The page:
- Be prepared to head back to the hotel for an afternoon nap. I considered just letting C take her afternoon nap in her stroller (which is a decent option if you have older kids who want to keep going), but in the end we decided to head back for the hotel once she passed out. Thanks to having a plan we got a lot accomplished before lunch, and we were all happy to relax that afternoon at the hotel. This also allows you to take advantage of the great pools and activities that are available at many resort hotels. Obviously this is easiest to accomplish if you are staying at a hotel on Disney property.
- You may not need Park Hopper tickets. There was a 0% chance we were going to more than one park in a day with our three year old, so there was no need to spend extra on a Park Hopper option the way you might if you are taking an all adults trip, or if you have older children. Also, if you are going on a longer trip then schedule some days outside of the Disney Parks as you will likely need a little breather.
- Book a character meal to avoid waiting in character lines at the park. The lines to meet Disney characters can be silly long. We got lucky at Disneyland last year and found the treasure trove of all the characters with no lines, but the safest route is to just book at least one character meal so you can meet many of the characters there without having to wait in line for them at the parks. Those lines can easily be 20-30 minutes long just to take a picture with a character. We have done the Princess Breakfast at Cinderella’s Royal Table at the Magic Kingdom (book exactly 180 days in advance if possible) and the Princess Storybook Dining at Akershus Royal Banquet Hall in Epcot. At both, princesses come around to your tables and interact with the children (and adults). No lines to wait in at all! These breakfasts are not cheap and need to be booked in advance. The food is actually decent though (full review to come). Here is a link to a post on Babble on the Top Ten Character Meals at Disney World.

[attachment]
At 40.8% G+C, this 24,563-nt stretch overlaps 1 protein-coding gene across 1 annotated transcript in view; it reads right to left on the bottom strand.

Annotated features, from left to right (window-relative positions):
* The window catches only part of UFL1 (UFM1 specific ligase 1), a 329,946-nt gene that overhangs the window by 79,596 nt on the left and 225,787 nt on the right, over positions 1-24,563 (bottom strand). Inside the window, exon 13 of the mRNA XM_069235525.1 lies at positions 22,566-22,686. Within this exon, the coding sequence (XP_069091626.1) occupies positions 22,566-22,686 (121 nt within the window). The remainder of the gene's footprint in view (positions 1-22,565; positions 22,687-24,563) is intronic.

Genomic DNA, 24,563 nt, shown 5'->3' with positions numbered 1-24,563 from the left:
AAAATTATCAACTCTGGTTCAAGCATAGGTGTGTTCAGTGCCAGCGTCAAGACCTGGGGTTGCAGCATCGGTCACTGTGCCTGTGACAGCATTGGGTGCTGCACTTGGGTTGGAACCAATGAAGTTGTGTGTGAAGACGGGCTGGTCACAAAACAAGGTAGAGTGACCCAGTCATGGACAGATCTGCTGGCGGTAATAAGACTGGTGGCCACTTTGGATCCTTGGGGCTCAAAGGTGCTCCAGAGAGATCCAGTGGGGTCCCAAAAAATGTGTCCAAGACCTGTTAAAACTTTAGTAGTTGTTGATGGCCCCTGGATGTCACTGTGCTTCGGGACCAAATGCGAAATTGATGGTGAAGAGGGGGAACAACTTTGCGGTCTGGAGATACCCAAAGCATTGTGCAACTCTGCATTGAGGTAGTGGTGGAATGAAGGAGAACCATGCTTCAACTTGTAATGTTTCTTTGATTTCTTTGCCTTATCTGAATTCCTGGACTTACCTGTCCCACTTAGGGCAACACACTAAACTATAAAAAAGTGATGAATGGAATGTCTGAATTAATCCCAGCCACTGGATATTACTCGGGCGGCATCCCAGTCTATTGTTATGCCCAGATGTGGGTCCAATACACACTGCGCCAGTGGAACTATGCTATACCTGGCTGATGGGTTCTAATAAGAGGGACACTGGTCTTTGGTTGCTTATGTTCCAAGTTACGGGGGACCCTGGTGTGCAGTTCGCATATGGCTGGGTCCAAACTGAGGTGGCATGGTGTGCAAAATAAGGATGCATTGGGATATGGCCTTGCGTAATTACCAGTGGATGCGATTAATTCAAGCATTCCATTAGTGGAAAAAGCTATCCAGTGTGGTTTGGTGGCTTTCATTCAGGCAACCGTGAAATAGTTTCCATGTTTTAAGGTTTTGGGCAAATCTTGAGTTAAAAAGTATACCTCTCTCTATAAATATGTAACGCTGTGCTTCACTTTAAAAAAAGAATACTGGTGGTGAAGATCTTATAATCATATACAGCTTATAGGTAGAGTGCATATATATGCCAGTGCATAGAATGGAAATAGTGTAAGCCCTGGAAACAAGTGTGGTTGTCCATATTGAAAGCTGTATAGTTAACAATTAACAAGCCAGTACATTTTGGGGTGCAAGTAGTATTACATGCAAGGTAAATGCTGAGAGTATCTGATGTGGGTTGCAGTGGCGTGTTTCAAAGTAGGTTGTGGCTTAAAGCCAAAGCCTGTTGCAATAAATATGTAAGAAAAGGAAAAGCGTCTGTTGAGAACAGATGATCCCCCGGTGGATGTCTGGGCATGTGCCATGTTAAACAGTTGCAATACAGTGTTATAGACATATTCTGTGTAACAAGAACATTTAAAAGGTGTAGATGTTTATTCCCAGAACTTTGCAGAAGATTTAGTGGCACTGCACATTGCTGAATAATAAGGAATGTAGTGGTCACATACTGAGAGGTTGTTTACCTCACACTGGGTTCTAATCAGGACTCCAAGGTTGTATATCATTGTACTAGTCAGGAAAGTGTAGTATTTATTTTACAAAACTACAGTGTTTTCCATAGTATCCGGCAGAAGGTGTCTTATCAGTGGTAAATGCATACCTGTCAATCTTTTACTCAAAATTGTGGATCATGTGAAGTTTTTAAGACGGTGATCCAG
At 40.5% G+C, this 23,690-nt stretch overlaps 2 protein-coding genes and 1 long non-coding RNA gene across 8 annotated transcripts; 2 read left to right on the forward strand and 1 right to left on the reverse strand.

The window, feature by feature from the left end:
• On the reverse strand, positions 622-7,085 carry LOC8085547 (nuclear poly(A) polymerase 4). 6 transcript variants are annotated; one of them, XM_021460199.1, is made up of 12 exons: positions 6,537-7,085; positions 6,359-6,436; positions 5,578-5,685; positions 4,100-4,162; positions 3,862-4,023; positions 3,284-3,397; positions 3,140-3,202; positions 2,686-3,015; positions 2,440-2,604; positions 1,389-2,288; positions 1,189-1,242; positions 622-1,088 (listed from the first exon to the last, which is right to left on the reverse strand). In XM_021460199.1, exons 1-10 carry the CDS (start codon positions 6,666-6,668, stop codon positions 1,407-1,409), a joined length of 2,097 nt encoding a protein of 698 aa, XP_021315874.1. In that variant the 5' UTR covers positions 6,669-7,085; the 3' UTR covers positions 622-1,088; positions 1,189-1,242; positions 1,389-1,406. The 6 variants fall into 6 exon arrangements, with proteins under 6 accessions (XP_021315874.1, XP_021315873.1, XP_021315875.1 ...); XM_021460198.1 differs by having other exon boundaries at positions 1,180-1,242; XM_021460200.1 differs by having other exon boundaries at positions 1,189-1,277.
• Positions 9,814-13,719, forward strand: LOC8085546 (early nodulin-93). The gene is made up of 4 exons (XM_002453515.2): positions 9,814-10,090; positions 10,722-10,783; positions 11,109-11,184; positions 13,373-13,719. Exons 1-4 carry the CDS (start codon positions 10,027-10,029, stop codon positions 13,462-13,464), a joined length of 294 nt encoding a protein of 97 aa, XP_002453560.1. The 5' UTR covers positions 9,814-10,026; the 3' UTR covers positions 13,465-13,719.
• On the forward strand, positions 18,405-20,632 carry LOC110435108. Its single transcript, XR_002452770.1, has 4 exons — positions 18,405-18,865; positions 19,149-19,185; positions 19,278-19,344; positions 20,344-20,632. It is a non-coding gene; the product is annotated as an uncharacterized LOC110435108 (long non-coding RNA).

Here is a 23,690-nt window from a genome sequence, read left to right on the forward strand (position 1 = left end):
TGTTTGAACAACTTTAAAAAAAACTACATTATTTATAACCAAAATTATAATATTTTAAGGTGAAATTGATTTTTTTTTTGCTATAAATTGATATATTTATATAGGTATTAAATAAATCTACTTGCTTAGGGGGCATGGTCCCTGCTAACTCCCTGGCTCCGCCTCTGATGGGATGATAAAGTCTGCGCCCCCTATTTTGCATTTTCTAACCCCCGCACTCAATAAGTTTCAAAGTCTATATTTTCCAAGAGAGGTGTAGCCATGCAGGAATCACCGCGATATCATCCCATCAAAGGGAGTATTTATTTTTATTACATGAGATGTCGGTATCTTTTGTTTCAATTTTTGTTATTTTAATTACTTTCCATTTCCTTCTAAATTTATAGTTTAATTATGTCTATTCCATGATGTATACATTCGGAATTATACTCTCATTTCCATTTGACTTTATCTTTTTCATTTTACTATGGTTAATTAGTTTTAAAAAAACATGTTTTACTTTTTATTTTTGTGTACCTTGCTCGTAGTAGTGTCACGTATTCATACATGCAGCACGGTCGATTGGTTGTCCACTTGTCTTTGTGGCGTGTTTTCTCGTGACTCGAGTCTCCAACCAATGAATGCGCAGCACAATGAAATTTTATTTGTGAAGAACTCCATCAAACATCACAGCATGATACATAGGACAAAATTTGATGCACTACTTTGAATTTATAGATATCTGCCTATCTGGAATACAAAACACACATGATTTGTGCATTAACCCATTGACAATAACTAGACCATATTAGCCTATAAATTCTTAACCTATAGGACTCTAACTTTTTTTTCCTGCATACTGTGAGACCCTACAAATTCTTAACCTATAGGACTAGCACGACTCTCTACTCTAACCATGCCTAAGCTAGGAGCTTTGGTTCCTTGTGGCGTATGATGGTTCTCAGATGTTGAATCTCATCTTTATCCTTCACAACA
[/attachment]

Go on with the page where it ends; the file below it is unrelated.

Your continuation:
- If you have infants, use the Baby Care Centers. The baby care centers offer changing tables, rocking chairs, nursing rooms, and more for the littlest members of the family. If you might need those facilities then locate the Baby Care Centers in the park you are visiting.
What are some of your favorite Disney tips for families?